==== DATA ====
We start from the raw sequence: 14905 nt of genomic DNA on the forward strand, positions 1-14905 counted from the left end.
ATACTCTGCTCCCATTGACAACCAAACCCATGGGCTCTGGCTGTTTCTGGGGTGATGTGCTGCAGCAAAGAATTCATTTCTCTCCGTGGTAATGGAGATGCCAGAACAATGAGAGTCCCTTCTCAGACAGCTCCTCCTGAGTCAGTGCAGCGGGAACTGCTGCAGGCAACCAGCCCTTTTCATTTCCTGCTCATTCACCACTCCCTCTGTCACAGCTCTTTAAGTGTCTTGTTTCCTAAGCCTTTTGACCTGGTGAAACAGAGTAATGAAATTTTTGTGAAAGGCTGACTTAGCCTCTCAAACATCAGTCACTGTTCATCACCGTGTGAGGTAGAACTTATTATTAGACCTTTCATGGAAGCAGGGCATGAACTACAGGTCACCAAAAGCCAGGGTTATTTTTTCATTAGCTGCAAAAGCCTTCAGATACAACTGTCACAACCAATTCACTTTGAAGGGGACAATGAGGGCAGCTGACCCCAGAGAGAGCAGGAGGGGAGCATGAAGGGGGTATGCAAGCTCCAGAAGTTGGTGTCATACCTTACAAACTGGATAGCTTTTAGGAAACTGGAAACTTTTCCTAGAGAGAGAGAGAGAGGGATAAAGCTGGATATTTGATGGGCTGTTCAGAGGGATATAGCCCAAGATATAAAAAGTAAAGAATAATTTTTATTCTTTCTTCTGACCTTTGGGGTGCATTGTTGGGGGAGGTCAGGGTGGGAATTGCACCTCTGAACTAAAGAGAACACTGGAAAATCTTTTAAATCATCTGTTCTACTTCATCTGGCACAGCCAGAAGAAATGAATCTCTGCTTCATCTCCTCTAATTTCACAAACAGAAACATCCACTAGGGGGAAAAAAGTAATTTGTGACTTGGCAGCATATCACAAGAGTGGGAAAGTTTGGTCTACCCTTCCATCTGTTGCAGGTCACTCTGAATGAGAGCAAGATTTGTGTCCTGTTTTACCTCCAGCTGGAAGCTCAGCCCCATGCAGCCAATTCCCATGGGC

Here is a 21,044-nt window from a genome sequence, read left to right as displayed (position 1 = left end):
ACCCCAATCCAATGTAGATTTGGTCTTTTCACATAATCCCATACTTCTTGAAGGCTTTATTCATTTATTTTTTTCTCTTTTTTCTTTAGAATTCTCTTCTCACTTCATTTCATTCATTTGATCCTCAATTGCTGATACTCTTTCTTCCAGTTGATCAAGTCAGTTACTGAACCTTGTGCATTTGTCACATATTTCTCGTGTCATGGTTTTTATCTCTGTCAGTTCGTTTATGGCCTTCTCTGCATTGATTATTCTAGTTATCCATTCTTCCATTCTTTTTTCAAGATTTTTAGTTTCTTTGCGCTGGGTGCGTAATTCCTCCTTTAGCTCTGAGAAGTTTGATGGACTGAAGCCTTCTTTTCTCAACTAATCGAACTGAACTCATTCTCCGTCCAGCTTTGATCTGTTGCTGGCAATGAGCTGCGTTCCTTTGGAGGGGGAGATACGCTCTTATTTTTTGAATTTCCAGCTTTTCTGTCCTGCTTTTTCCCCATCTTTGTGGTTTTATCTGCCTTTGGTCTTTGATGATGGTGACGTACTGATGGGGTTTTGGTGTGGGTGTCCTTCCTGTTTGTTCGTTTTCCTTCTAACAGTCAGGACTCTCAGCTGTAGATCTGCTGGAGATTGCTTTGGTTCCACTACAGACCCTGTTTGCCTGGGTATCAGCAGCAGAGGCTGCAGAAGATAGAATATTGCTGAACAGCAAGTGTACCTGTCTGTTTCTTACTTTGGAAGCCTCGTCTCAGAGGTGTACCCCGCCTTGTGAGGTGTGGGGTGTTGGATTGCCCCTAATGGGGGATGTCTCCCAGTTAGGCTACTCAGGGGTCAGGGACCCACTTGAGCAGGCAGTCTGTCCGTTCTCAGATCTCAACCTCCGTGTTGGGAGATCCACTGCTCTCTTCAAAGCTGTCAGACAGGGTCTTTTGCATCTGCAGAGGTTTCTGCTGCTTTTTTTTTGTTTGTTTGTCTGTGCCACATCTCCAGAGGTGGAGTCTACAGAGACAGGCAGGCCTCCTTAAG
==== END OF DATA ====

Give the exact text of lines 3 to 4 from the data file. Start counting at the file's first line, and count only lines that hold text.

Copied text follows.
Here is a 21,044-nt window from a genome sequence, read left to right as displayed (position 1 = left end):
ACCCCAATCCAATGTAGATTTGGTCTTTTCACATAATCCCATACTTCTTGAAGGCTTTATTCATTTATTTTTTTCTCTTTTTTCTTTAGAATTCTCTTCTCACTTCATTTCATTCATTTGATCCTCAATTGCTGATACTCTTTCTTCCAGTTGATCAAGTCAGTTACTGAACCTTGTGCATTTGTCACATATTTCTCGTGTCATGGTTTTTATCTCTGTCAGTTCGTTTATGGCCTTCTCTGCATTGATTATTCTAGTTATCCATTCTTCCATTCTTTTTTCAAGATTTTTAGTTTCTTTGCGCTGGGTGCGTAATTCCTCCTTTAGCTCTGAGAAGTTTGATGGACTGAAGCCTTCTTTTCTCAACTAATCGAACTGAACTCATTCTCCGTCCAGCTTTGATCTGTTGCTGGCAATGAGCTGCGTTCCTTTGGAGGGGGAGATACGCTCTTATTTTTTGAATTTCCAGCTTTTCTGTCCTGCTTTTTCCCCATCTTTGTGGTTTTATCTGCCTTTGGTCTTTGATGATGGTGACGTACTGATGGGGTTTTGGTGTGGGTGTCCTTCCTGTTTGTTCGTTTTCCTTCTAACAGTCAGGACTCTCAGCTGTAGATCTGCTGGAGATTGCTTTGGTTCCACTACAGACCCTGTTTGCCTGGGTATCAGCAGCAGAGGCTGCAGAAGATAGAATATTGCTGAACAGCAAGTGTACCTGTCTGTTTCTTACTTTGGAAGCCTCGTCTCAGAGGTGTACCCCGCCTTGTGAGGTGTGGGGTGTTGGATTGCCCCTAATGGGGGATGTCTCCCAGTTAGGCTACTCAGGGGTCAGGGACCCACTTGAGCAGGCAGTCTGTCCGTTCTCAGATCTCAACCTCCGTGTTGGGAGATCCACTGCTCTCTTCAAAGCTGTCAGACAGGGTCTTTTGCATCTGCAGAGGTTTCTGCTGCTTTTTTTTTGTTTGTTTGTCTGTGCCACATCTCCAGAGGTGGAGTCTACAGAGACAGGCAGGCCTCCTTAAG